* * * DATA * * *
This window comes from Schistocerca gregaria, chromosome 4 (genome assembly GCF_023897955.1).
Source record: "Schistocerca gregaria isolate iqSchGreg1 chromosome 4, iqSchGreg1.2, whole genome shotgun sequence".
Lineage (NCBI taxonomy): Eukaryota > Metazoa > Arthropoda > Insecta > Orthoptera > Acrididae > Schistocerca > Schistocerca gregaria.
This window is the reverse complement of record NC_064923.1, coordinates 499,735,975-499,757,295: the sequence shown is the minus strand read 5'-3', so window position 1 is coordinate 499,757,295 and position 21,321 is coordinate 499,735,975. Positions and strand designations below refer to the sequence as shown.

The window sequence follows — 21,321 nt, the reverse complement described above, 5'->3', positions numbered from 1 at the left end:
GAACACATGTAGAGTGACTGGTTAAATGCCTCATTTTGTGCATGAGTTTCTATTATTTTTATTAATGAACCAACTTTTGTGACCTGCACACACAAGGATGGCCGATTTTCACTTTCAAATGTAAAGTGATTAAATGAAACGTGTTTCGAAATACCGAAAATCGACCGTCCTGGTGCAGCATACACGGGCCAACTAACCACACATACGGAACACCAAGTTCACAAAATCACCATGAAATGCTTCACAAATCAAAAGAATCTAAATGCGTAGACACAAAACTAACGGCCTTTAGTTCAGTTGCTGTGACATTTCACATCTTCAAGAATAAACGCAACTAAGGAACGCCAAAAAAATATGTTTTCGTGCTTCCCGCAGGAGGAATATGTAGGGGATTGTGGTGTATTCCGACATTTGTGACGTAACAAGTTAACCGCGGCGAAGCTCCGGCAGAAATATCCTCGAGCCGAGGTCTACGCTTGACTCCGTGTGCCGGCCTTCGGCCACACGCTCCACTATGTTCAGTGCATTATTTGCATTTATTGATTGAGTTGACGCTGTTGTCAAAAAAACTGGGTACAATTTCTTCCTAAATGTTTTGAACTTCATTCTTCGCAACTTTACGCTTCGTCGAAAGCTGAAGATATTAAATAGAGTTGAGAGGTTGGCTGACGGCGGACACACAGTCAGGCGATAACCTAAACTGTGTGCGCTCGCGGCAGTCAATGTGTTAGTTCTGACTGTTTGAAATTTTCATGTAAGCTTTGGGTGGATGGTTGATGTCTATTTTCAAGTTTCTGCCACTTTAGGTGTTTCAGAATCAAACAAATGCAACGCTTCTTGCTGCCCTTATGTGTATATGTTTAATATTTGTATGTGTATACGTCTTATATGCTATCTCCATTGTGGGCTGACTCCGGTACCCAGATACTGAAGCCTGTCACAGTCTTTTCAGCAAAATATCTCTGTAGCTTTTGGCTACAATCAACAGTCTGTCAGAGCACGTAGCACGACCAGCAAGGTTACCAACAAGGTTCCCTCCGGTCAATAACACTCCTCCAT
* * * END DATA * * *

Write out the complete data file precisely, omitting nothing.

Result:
This window comes from Schistocerca gregaria, chromosome 4 (genome assembly GCF_023897955.1).
Source record: "Schistocerca gregaria isolate iqSchGreg1 chromosome 4, iqSchGreg1.2, whole genome shotgun sequence".
Lineage (NCBI taxonomy): Eukaryota > Metazoa > Arthropoda > Insecta > Orthoptera > Acrididae > Schistocerca > Schistocerca gregaria.
This window is the reverse complement of record NC_064923.1, coordinates 499,735,975-499,757,295: the sequence shown is the minus strand read 5'-3', so window position 1 is coordinate 499,757,295 and position 21,321 is coordinate 499,735,975. Positions and strand designations below refer to the sequence as shown.

The window sequence follows — 21,321 nt, the reverse complement described above, 5'->3', positions numbered from 1 at the left end:
GAACACATGTAGAGTGACTGGTTAAATGCCTCATTTTGTGCATGAGTTTCTATTATTTTTATTAATGAACCAACTTTTGTGACCTGCACACACAAGGATGGCCGATTTTCACTTTCAAATGTAAAGTGATTAAATGAAACGTGTTTCGAAATACCGAAAATCGACCGTCCTGGTGCAGCATACACGGGCCAACTAACCACACATACGGAACACCAAGTTCACAAAATCACCATGAAATGCTTCACAAATCAAAAGAATCTAAATGCGTAGACACAAAACTAACGGCCTTTAGTTCAGTTGCTGTGACATTTCACATCTTCAAGAATAAACGCAACTAAGGAACGCCAAAAAAATATGTTTTCGTGCTTCCCGCAGGAGGAATATGTAGGGGATTGTGGTGTATTCCGACATTTGTGACGTAACAAGTTAACCGCGGCGAAGCTCCGGCAGAAATATCCTCGAGCCGAGGTCTACGCTTGACTCCGTGTGCCGGCCTTCGGCCACACGCTCCACTATGTTCAGTGCATTATTTGCATTTATTGATTGAGTTGACGCTGTTGTCAAAAAAACTGGGTACAATTTCTTCCTAAATGTTTTGAACTTCATTCTTCGCAACTTTACGCTTCGTCGAAAGCTGAAGATATTAAATAGAGTTGAGAGGTTGGCTGACGGCGGACACACAGTCAGGCGATAACCTAAACTGTGTGCGCTCGCGGCAGTCAATGTGTTAGTTCTGACTGTTTGAAATTTTCATGTAAGCTTTGGGTGGATGGTTGATGTCTATTTTCAAGTTTCTGCCACTTTAGGTGTTTCAGAATCAAACAAATGCAACGCTTCTTGCTGCCCTTATGTGTATATGTTTAATATTTGTATGTGTATACGTCTTATATGCTATCTCCATTGTGGGCTGACTCCGGTACCCAGATACTGAAGCCTGTCACAGTCTTTTCAGCAAAATATCTCTGTAGCTTTTGGCTACAATCAACAGTCTGTCAGAGCACGTAGCACGACCAGCAAGGTTACCAACAAGGTTCCCTCCGGTCAATAACACTCCTCCAT